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Aug 27, 2010 9:31 PM by Alison Haynes

Feds to remove temporary cap from Gulf well

NEW ORLEANS (AP) - The federal government said engineers will
start work Monday to remove the temporary cap that stopped oil from
gushing out of BP's blown-out Gulf well so that crews can raise a
key piece of equipment from the seabed.
Retired Coast Guard Adm. Thad Allen, the government's point man
for the spill response, told reporters Friday that engineers must
remove the cap so they can raise the failed blowout preventer. The
blowout preventer is considered a key piece of evidence in
determining what caused the April rig explosion that unleashed the
gushing oil.
The leak010 by The Associaed when engineers were able to place a
cap atop BP's well. Workers then pumped mud and cement in through
the top in a so-called "static kill" operation that significantly
reduced pressure inside the well. Officials don't expect oil to
leak into the sea again when the cap is removed, but Allen has
ordered BP to be ready to collect any leaking crude just in case.
The Department of Justice and other federal investigators are
overseeing the work to remove the blowout preventer, Allen said.
The 50-foot, 600,000-pound device - which was designed to prevent
such a catastrophe - will be taken out of the water with the well
pipe still inside to ensure the pipe doesn't break apart any more
than it already has.
Keeping the blowout preventer intact is important because it's
considered an essential piece of evidence in determining what
caused the blast aboard the Deepwater Horizon on April 20. After
the explosion, 206 million gallo385of oil spilled into the Gulf of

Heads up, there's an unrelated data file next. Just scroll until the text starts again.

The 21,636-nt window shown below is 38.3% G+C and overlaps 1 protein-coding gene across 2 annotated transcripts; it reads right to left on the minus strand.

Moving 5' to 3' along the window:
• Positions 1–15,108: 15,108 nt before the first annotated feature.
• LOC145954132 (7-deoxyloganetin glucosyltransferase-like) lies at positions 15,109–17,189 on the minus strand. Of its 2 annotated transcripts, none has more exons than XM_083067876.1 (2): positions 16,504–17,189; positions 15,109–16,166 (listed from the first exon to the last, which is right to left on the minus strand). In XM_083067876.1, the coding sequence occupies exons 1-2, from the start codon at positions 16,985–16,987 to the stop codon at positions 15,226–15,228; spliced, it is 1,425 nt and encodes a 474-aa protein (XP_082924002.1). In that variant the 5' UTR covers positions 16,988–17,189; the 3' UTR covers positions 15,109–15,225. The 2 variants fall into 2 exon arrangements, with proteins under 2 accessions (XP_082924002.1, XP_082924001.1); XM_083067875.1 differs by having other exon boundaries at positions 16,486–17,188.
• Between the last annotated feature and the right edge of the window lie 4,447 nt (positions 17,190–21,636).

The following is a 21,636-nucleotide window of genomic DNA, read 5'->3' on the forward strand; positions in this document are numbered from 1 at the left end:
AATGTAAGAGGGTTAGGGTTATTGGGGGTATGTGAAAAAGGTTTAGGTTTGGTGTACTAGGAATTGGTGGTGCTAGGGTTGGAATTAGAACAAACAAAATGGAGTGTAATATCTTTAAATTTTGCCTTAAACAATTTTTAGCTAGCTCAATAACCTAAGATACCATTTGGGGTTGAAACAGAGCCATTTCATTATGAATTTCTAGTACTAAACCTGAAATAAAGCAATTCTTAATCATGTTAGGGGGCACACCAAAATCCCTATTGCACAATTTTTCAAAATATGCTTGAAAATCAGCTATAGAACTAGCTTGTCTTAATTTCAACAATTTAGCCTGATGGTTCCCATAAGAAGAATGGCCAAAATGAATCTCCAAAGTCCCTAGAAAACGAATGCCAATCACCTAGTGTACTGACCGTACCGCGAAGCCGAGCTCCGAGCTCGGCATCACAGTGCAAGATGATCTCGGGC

Mexico until the temporary cap stopped the flow. The explosion on
the rig - which was owned by Transocean Ltd. and being operated by
BP PLC - killed 11 workers.
Engineers are hoping the blowout preventer can be detached
easily, but they are prepared to exert 80,000 pounds of pressure if
needed, Allen said.
A new blowout preventer will be placed atop the well once the
one that failed is raised. After that, the goal is to drill the
final 50 feet of a relief well beginning Sept. 7, Allen said. From
there, it will take about four days for drilling crews to reach
their target.
The relief well has been called the ultimate solution to
plugging the well. Once the relief well is drilled, engineers will
be able to pump mud and cement in through the bottom of the well,
plugging the one that gushed oil once and for all.
Meanwhile, the U.S. government said Friday that it is reopening
more fed l waters in the Gulf of Mexico for commercial and
recreational fishing that had been closed because of the spill. The
government is reopening 4,281 square miles of waters off the coast
of western Louisiana.
Oil sheen has not been seen there since July 29, and scientists
found no oil or dispersants on samples of the area's shrimp and
finfish.
Twenty percent of federal waters in the Gulf remain closed.
"We're sort of nibbling at the edges if you will, areas that
have been free of oil for the longest time and were oiled the
least," Lubchenco said.
The news came as hearings continued in Houston before the joint
U.S. Coast Guard-Bureau of Energy Management, Regulation and
Enforcement investigative panel. On Friday, Mark Hafle - a BP
drilling engineer who was a key decision maker at the now-sunken
rig - exercised his constitutional right to refuse to testify.
The panel's goal is to determine what caused the explosion. The
panel also will make recommendations to prevent such a catastrophe
in the future.

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